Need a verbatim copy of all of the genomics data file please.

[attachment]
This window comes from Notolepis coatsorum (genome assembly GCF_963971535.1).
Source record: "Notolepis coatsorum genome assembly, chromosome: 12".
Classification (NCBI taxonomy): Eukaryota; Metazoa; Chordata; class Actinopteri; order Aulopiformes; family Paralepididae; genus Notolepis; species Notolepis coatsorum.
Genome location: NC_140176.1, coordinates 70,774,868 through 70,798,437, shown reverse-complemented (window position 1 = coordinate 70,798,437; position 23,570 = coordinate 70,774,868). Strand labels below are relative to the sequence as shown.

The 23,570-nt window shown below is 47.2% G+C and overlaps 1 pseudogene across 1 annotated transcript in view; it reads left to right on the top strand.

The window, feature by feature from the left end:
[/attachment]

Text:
This window comes from Notolepis coatsorum (genome assembly GCF_963971535.1).
Source record: "Notolepis coatsorum genome assembly, chromosome: 12".
Classification (NCBI taxonomy): Eukaryota; Metazoa; Chordata; class Actinopteri; order Aulopiformes; family Paralepididae; genus Notolepis; species Notolepis coatsorum.
Genome location: NC_140176.1, coordinates 70,774,868 through 70,798,437, shown reverse-complemented (window position 1 = coordinate 70,798,437; position 23,570 = coordinate 70,774,868). Strand labels below are relative to the sequence as shown.

The 23,570-nt window shown below is 47.2% G+C and overlaps 1 pseudogene across 1 annotated transcript in view; it reads left to right on the top strand.

The window, feature by feature from the left end: